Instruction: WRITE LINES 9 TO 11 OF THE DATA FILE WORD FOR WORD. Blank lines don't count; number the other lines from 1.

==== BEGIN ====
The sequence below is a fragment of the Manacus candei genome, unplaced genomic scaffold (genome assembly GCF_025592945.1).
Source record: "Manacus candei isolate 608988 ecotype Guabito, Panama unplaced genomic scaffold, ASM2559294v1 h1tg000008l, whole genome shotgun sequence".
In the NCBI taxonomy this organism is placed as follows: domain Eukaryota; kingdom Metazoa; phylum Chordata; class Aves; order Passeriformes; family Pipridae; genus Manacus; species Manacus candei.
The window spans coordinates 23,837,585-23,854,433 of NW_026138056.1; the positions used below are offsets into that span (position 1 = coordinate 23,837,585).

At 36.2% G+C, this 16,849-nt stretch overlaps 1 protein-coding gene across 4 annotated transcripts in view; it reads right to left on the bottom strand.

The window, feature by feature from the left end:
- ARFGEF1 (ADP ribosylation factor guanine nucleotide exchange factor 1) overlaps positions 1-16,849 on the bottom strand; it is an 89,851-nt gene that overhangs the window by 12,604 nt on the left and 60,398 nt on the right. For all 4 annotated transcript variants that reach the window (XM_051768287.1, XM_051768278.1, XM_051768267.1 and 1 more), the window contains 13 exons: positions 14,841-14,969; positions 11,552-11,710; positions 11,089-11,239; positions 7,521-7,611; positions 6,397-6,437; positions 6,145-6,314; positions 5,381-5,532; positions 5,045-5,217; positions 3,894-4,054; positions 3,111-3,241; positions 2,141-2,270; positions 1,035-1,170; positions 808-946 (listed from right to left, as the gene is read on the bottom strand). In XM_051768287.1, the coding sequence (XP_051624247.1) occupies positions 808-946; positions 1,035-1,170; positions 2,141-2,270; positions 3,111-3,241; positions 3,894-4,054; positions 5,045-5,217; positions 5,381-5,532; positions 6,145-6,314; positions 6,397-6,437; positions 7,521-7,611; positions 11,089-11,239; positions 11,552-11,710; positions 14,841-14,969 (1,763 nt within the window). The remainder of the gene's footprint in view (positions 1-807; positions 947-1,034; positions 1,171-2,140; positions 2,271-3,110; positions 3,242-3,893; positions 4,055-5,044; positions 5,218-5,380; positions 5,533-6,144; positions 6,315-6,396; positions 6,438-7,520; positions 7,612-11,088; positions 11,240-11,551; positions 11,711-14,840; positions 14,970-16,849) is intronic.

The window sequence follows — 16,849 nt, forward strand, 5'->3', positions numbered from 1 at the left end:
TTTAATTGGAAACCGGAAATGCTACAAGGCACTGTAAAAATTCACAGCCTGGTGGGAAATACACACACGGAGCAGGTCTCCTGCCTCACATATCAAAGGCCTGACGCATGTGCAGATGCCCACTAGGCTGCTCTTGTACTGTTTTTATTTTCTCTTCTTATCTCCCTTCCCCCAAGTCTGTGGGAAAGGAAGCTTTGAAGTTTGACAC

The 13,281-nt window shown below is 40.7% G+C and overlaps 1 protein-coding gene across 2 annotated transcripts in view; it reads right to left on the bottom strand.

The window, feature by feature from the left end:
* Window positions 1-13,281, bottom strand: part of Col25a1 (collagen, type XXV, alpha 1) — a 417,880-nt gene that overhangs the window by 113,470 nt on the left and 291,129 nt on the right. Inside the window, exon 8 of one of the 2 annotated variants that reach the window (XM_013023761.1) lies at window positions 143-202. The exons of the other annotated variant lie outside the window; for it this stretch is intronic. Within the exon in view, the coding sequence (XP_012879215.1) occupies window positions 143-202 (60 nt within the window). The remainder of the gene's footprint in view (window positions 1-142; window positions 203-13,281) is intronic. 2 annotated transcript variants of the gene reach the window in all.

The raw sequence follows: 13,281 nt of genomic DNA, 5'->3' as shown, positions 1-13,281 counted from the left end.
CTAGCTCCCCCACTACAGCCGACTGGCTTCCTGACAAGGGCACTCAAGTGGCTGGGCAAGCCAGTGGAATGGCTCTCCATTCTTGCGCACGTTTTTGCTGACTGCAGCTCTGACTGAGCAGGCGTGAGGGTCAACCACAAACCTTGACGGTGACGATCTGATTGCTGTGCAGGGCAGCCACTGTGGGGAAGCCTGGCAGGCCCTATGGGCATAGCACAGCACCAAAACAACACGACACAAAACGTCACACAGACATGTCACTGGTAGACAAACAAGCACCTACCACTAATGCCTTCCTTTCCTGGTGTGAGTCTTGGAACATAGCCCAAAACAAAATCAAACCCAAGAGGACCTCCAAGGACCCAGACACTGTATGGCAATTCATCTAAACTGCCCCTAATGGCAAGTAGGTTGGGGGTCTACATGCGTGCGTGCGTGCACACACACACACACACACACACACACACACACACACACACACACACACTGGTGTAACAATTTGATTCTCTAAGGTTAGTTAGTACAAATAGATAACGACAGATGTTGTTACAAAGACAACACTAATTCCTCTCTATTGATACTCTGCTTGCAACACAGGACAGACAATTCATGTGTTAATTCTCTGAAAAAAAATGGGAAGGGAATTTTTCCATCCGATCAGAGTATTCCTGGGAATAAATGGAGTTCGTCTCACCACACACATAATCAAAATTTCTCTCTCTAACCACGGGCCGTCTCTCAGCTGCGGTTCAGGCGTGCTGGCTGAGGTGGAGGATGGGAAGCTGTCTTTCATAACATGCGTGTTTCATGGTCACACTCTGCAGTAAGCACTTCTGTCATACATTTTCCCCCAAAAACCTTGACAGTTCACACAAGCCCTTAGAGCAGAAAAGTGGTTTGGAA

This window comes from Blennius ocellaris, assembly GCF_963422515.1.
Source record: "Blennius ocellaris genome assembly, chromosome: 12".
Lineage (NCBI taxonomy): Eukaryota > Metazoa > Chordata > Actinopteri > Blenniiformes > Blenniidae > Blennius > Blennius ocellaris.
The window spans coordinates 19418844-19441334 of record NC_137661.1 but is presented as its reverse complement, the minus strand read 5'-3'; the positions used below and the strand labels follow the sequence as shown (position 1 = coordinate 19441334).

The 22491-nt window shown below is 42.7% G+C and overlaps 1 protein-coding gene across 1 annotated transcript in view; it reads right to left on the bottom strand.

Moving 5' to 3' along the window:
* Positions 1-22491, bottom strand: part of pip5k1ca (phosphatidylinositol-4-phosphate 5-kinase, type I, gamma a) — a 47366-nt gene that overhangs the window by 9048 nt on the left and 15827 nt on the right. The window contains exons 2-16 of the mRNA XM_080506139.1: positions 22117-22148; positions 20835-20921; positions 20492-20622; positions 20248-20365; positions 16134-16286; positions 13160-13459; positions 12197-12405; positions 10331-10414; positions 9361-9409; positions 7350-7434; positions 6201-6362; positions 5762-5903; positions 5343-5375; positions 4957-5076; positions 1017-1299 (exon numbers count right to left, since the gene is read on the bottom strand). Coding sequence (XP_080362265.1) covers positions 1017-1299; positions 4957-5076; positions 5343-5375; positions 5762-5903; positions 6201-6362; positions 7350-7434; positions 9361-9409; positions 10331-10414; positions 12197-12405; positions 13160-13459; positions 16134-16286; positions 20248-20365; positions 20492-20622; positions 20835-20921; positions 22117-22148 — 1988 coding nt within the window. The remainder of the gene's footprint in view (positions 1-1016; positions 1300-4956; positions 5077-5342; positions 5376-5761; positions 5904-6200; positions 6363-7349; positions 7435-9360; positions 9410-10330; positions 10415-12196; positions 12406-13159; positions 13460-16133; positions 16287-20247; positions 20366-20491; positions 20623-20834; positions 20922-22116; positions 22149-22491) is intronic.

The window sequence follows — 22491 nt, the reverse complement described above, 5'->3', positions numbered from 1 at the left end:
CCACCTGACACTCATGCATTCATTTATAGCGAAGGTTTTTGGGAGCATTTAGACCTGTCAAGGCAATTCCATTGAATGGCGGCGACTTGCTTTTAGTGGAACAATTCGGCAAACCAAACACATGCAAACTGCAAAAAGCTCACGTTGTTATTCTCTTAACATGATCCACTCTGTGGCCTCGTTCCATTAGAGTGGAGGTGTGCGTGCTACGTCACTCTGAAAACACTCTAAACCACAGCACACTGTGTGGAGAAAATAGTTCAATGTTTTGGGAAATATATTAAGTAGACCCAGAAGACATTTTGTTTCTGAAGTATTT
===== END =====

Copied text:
TTTAATTGGAAACCGGAAATGCTACAAGGCACTGTAAAAATTCACAGCCTGGTGGGAAATACACACACGGAGCAGGTCTCCTGCCTCACATATCAAAGGCCTGACGCATGTGCAGATGCCCACTAGGCTGCTCTTGTACTGTTTTTATTTTCTCTTCTTATCTCCCTTCCCCCAAGTCTGTGGGAAAGGAAGCTTTGAAGTTTGACAC

The 13,281-nt window shown below is 40.7% G+C and overlaps 1 protein-coding gene across 2 annotated transcripts in view; it reads right to left on the bottom strand.

The window, feature by feature from the left end: